The primary assault on religious liberty in Australia comes from secular society rather than other religions. But we shouldn't forget that Islam shares an objective of Christianity, namely the establishment of a confessional state. It is just what our conceptions of what that looks like differs sharply. Take a few interesting examples from just the last week:
- two women imprisoned in Iran for the crime of converting to Christianity - more here;
- the Islamic chaplain to Harvard University (!) sees 'great wisdom' in the death penalty for Muslim apostates -see the Washington Times ;
- Malaysia continues to fight the right of a Catholic newspaper to use the Arabic word for God (Allah) in a christian context (so much for 'people of the Book'!) - read more here;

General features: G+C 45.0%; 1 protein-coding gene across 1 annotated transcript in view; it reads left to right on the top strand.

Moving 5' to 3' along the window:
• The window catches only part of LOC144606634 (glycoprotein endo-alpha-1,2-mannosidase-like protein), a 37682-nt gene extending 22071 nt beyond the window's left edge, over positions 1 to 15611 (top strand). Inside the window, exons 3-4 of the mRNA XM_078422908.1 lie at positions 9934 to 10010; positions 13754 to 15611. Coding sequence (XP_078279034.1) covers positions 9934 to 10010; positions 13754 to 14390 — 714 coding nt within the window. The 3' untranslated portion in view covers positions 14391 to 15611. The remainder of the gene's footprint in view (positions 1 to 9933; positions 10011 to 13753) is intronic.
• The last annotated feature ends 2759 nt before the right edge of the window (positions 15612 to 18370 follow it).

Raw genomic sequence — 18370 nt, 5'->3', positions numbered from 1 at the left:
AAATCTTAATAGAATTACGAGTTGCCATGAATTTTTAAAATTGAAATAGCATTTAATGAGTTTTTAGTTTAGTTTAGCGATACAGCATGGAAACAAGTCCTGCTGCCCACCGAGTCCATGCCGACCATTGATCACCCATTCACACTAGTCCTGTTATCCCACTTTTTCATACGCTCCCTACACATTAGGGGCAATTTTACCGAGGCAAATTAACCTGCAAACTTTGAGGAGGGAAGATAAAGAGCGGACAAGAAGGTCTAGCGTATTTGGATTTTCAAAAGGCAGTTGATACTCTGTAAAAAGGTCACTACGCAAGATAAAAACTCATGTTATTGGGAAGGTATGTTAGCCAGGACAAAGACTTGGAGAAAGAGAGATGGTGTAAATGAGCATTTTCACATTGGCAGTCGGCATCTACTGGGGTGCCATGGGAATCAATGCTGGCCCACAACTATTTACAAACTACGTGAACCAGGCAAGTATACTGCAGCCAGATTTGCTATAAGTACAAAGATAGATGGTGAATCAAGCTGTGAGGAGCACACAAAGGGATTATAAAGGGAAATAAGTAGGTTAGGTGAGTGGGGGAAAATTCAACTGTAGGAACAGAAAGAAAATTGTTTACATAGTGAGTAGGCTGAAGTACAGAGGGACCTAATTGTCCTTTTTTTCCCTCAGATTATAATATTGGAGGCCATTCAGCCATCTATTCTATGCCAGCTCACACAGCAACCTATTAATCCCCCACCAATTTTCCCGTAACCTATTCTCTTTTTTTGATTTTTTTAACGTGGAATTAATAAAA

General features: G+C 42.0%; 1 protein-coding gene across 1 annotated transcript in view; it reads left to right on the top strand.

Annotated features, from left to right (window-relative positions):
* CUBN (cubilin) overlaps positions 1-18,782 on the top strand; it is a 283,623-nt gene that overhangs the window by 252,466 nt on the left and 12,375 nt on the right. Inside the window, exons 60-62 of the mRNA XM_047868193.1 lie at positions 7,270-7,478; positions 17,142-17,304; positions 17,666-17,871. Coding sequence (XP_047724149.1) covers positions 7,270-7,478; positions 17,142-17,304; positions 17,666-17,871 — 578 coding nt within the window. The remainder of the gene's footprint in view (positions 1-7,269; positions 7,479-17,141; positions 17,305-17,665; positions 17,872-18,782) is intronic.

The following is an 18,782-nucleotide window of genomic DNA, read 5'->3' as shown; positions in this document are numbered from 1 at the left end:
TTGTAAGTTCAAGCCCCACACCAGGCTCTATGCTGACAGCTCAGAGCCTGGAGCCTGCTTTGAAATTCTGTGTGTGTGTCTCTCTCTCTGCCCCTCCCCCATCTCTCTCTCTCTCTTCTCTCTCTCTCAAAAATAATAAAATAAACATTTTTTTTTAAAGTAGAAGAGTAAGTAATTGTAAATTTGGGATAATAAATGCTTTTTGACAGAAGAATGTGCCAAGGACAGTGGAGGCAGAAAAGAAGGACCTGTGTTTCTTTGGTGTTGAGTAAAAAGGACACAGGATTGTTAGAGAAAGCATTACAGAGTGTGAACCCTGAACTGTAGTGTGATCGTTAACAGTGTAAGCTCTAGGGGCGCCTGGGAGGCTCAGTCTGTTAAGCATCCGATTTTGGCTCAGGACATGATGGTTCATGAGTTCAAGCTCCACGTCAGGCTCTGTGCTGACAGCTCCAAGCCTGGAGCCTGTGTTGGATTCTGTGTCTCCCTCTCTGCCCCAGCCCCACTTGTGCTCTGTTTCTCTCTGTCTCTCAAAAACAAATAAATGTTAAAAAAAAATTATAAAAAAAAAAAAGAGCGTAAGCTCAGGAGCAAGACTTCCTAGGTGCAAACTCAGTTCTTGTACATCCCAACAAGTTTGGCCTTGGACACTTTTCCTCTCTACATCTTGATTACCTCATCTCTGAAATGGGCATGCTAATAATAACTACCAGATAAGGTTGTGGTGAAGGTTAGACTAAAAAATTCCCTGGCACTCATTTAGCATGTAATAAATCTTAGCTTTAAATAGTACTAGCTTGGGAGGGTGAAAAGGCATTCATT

- Somalia and the Northern Pakistan (Makaland) introduce sharia law in response to terrorist demands - see here on Pakistan and here on Somalia.
And on the tolerance issue on our own shores, Saturday's installment in the Sydney Morning Herald lays out the issues very nicely. Nadia Jamal, a Herald journalist, offers a commentary from the Islamic perspective basically arguing for tolerance. The 'school for terrorism' is just a stereotype she argues, that is insulting and needs to be fought. Of course Muslims don't separate religion from public affairs - and neither do catholics.
But her basic message is, why should the Christian perspective be privileged in Australia:
"Personally, I'm not offended by the mention of God. As a person of faith, I can't help asking myself if some religion, regardless of whether it is coming from the Christian doctrine, is better than none at all. But I am torn about issues such as the Lord's Prayer: what happens if a Muslim is elected to Parliament? What about those who don't believe in a God?"